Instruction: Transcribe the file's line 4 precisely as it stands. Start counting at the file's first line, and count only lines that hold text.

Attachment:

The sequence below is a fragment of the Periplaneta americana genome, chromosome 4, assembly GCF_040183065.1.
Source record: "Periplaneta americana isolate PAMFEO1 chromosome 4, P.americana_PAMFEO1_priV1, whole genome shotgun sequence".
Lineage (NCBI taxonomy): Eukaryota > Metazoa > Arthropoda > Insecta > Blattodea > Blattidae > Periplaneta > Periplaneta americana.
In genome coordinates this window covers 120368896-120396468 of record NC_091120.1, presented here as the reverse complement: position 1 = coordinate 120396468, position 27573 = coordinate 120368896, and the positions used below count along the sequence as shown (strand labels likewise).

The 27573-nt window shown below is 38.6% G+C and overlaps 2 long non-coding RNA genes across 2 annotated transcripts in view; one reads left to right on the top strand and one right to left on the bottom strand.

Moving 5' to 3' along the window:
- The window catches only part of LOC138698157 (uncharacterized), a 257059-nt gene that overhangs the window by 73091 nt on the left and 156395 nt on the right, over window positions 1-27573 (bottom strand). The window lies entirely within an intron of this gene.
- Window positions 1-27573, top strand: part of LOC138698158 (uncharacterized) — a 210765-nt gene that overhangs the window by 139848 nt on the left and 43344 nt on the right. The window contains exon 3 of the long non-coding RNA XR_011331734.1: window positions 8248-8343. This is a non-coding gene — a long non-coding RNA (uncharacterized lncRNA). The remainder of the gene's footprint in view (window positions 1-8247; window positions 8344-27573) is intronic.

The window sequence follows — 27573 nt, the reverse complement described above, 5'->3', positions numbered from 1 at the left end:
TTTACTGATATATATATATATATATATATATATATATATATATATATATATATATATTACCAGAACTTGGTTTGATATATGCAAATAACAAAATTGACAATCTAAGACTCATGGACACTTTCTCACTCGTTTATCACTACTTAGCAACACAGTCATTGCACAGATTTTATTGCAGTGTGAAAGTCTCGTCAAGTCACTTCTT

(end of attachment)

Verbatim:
In genome coordinates this window covers 120368896-120396468 of record NC_091120.1, presented here as the reverse complement: position 1 = coordinate 120396468, position 27573 = coordinate 120368896, and the positions used below count along the sequence as shown (strand labels likewise).